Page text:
Saturday, March 25, 2017

Grand Canyon - South Rim

South Kaibab Trail head
At the top of the South Kaibab Trail, in the frigid morning air, I passed a woman who seemed petrified. The upper canyon was shrouded in snow, and ice coated the first mile or so. Even though I was wearing stablicers, I still went slow.

Beyond the ice, the trail looked like this.
Fabulous vistas changed at every switchback. I was thrilled to spot the river, then the bridge across. I shot my fist in the air when we entered the tunnel before the bridge--it was level the rest of the way.


This area had a steep drop-off, so I hugged the rock wall and gave the mules the precipitous edge.
Despite seven miles of downhill, I didn't get a single blister. Not one. In the past, my feet have killed me hiking down Mount Washington, so the downhill was my biggest concern. I made three changes to my footwear: new boots with a wide toe box, Injinji liner toe socks, and boots tied for downhill hiking. I also wore these cushy socks that my friend gave me. They were wonderfully soft.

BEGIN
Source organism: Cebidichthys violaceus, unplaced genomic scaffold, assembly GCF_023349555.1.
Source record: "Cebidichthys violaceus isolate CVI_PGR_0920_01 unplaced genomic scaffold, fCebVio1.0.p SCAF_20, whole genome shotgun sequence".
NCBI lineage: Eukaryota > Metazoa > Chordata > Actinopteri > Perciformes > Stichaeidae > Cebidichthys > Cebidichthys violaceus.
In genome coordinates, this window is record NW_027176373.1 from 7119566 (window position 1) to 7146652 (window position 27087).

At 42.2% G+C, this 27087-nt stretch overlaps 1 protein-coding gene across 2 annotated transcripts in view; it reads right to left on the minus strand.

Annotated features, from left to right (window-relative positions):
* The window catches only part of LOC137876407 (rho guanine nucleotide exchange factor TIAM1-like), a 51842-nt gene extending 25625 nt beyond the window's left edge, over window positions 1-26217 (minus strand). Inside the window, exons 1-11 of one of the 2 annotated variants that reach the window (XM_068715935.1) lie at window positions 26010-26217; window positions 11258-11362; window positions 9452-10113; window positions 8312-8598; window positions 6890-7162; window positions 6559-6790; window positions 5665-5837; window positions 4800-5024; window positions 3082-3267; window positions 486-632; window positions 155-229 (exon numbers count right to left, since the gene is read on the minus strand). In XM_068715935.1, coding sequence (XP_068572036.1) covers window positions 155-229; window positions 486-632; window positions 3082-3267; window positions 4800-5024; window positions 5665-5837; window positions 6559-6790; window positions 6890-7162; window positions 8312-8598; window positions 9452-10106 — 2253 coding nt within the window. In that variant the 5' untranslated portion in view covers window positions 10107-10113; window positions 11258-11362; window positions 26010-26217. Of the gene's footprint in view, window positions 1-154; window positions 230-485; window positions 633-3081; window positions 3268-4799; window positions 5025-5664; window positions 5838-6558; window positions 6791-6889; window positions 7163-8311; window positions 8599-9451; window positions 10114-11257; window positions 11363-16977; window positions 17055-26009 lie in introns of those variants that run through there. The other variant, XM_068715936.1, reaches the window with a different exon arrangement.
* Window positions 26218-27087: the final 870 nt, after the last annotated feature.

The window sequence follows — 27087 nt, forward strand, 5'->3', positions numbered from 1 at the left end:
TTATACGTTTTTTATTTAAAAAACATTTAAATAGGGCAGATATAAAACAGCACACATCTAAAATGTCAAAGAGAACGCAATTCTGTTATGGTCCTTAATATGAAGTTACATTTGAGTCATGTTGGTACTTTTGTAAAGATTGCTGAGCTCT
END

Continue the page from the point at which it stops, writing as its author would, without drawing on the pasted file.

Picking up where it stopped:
Lunch with a view of the river. Phantom Ranch is on the right.
Phantom Ranch was nestled under an oasis of trees across the Colorado River. I was lucky to get a reservation at one of the few cabins at the ranch. One couple had brought their baby all the way down to the bottom of the canyon. The young woman planned to carry her 16-pound bundle uphill, and that pack wasn't going to get any lighter.
Across the river, the trail goes left to the ranch.

I wore shorts on the 10-mile uphill hike. It energized me in temperatures that hovered around 50°F. On the first mile or so, the Bright Angel Trail was sandy and followed the river. Eventually, the trail wound its way uphill inside a canyon. Slick ice greeted me at the top.
suspension bridge on the Bright Angel Trail
As I crossed the Colorado River, morning sunlight gave the canyon a golden glow.

The top of the Bright Angel Trail was a bit hazardous.
Overall, the hike was a phenomenal experience, but the time flew by too fast. It was a lot easier than I had expected. What I found challenging was balancing a writing deadline and an active vacation. With most jobs, you leave your work behind. I brought mine with me. The plane ride gave me a long stretch of time to get immersed in my work and accomplish enough to put my mind at ease. When I returned, I put aside the unpacking until my article was close to finished.

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